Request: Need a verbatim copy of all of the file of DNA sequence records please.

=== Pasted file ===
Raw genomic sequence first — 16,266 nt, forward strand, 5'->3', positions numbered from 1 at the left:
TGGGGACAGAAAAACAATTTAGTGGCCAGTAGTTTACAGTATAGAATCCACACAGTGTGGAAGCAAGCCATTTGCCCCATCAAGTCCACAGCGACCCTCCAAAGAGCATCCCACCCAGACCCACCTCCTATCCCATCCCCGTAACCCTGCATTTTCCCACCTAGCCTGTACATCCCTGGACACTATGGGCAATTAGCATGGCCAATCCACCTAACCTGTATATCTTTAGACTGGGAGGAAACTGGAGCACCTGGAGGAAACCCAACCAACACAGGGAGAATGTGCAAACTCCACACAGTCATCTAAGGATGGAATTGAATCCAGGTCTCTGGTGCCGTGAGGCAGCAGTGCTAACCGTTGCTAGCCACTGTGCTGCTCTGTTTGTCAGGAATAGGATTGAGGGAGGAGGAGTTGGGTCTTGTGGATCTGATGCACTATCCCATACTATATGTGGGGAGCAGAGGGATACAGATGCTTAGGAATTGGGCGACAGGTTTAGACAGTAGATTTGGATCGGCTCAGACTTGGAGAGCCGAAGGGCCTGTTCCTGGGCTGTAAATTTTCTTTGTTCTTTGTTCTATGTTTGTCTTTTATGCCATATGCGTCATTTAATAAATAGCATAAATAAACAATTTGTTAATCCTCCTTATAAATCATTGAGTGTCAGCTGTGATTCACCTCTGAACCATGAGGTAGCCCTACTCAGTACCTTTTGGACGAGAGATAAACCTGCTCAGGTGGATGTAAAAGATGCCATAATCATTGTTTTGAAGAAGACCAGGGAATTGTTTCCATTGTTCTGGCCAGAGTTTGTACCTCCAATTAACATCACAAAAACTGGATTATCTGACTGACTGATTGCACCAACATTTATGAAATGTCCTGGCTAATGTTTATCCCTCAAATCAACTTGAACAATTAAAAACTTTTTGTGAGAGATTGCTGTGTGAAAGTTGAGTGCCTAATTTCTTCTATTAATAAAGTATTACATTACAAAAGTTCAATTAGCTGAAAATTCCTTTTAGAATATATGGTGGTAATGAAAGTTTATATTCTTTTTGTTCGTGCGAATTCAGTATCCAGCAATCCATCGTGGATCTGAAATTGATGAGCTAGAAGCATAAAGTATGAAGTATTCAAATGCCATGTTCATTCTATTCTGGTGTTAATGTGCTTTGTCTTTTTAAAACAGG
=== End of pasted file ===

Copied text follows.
Raw genomic sequence first — 16,266 nt, forward strand, 5'->3', positions numbered from 1 at the left:
TGGGGACAGAAAAACAATTTAGTGGCCAGTAGTTTACAGTATAGAATCCACACAGTGTGGAAGCAAGCCATTTGCCCCATCAAGTCCACAGCGACCCTCCAAAGAGCATCCCACCCAGACCCACCTCCTATCCCATCCCCGTAACCCTGCATTTTCCCACCTAGCCTGTACATCCCTGGACACTATGGGCAATTAGCATGGCCAATCCACCTAACCTGTATATCTTTAGACTGGGAGGAAACTGGAGCACCTGGAGGAAACCCAACCAACACAGGGAGAATGTGCAAACTCCACACAGTCATCTAAGGATGGAATTGAATCCAGGTCTCTGGTGCCGTGAGGCAGCAGTGCTAACCGTTGCTAGCCACTGTGCTGCTCTGTTTGTCAGGAATAGGATTGAGGGAGGAGGAGTTGGGTCTTGTGGATCTGATGCACTATCCCATACTATATGTGGGGAGCAGAGGGATACAGATGCTTAGGAATTGGGCGACAGGTTTAGACAGTAGATTTGGATCGGCTCAGACTTGGAGAGCCGAAGGGCCTGTTCCTGGGCTGTAAATTTTCTTTGTTCTTTGTTCTATGTTTGTCTTTTATGCCATATGCGTCATTTAATAAATAGCATAAATAAACAATTTGTTAATCCTCCTTATAAATCATTGAGTGTCAGCTGTGATTCACCTCTGAACCATGAGGTAGCCCTACTCAGTACCTTTTGGACGAGAGATAAACCTGCTCAGGTGGATGTAAAAGATGCCATAATCATTGTTTTGAAGAAGACCAGGGAATTGTTTCCATTGTTCTGGCCAGAGTTTGTACCTCCAATTAACATCACAAAAACTGGATTATCTGACTGACTGATTGCACCAACATTTATGAAATGTCCTGGCTAATGTTTATCCCTCAAATCAACTTGAACAATTAAAAACTTTTTGTGAGAGATTGCTGTGTGAAAGTTGAGTGCCTAATTTCTTCTATTAATAAAGTATTACATTACAAAAGTTCAATTAGCTGAAAATTCCTTTTAGAATATATGGTGGTAATGAAAGTTTATATTCTTTTTGTTCGTGCGAATTCAGTATCCAGCAATCCATCGTGGATCTGAAATTGATGAGCTAGAAGCATAAAGTATGAAGTATTCAAATGCCATGTTCATTCTATTCTGGTGTTAATGTGCTTTGTCTTTTTAAAACAGG